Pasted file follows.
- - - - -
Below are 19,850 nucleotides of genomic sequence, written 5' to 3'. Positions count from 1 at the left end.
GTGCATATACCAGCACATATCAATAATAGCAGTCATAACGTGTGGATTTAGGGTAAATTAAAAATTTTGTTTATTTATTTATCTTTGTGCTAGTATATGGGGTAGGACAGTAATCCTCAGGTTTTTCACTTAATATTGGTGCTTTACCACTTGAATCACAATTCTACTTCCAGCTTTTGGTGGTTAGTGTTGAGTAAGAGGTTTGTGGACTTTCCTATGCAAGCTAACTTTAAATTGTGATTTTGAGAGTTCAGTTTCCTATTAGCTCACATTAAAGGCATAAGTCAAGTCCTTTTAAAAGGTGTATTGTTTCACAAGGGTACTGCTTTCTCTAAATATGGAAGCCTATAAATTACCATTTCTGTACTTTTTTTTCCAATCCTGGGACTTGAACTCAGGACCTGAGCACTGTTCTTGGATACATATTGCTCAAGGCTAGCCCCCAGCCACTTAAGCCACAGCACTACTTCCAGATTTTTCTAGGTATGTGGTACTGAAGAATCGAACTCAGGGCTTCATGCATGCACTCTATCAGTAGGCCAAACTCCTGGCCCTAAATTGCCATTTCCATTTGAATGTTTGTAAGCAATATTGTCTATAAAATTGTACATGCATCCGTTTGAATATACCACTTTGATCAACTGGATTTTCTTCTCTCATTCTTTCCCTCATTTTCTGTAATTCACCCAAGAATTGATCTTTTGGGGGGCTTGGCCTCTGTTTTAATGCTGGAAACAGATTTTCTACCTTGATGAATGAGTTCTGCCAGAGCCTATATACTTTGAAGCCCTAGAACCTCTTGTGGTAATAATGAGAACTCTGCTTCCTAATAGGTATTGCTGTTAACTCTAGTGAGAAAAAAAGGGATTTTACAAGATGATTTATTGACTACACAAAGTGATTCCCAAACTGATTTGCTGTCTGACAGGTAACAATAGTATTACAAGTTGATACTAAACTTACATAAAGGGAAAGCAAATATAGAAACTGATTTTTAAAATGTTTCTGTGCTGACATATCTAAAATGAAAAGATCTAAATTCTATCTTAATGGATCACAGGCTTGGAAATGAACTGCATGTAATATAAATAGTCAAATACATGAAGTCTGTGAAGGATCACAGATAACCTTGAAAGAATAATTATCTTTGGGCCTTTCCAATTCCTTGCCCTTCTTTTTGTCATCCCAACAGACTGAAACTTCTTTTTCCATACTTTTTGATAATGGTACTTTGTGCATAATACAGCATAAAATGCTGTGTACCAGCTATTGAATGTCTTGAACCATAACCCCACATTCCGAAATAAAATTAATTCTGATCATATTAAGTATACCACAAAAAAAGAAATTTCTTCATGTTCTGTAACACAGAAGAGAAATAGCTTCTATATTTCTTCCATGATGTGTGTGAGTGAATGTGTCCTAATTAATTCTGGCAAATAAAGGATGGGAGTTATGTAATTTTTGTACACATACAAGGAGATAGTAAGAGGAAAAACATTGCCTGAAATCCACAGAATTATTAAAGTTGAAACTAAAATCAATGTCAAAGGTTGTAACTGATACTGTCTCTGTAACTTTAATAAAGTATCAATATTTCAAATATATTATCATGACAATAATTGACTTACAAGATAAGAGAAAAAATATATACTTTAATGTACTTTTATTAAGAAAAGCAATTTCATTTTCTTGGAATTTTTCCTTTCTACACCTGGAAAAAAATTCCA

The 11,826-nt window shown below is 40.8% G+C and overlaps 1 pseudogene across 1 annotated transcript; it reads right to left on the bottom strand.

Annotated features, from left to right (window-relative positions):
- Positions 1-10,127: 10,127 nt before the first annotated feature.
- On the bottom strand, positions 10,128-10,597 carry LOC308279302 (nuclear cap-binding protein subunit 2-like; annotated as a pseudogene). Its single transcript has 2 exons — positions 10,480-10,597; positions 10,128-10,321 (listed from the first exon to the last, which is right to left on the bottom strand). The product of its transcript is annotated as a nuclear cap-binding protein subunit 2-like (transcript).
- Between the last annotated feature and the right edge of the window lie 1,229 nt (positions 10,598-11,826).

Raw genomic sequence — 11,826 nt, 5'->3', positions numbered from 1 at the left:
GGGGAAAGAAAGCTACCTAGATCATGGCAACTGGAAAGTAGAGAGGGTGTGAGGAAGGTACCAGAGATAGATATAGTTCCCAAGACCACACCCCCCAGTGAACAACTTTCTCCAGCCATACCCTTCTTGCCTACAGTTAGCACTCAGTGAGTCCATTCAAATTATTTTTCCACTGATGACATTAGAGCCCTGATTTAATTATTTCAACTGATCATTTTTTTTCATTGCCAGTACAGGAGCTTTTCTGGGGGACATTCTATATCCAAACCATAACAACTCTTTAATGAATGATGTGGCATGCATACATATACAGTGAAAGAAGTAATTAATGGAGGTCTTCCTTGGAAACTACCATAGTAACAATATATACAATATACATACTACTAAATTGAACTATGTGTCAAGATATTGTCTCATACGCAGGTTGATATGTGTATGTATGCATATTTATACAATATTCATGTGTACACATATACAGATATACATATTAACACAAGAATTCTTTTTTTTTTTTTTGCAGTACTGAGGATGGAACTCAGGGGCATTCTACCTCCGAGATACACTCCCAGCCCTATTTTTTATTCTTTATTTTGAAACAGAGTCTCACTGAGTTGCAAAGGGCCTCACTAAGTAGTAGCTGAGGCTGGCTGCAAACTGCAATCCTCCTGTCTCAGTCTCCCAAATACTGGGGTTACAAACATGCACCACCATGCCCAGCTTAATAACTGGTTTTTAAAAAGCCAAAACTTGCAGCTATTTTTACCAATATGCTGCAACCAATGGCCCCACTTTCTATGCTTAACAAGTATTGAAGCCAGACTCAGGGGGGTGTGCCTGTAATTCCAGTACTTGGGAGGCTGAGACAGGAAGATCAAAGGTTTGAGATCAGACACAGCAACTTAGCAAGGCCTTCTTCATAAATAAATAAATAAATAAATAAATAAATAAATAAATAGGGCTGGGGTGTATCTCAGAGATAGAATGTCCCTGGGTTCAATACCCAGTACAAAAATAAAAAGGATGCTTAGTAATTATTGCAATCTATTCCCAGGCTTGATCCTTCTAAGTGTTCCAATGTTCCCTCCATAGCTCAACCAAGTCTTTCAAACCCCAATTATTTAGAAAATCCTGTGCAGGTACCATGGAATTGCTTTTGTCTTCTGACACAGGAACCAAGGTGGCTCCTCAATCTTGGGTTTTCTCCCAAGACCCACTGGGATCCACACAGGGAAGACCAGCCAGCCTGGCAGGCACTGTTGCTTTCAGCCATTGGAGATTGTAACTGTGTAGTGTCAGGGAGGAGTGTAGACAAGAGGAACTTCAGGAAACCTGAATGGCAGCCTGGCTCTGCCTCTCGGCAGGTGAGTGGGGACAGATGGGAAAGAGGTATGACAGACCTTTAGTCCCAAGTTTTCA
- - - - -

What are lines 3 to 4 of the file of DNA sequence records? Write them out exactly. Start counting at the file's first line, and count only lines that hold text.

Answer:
The 11,826-nt window shown below is 40.8% G+C and overlaps 1 pseudogene across 1 annotated transcript; it reads right to left on the bottom strand.

Annotated features, from left to right (window-relative positions):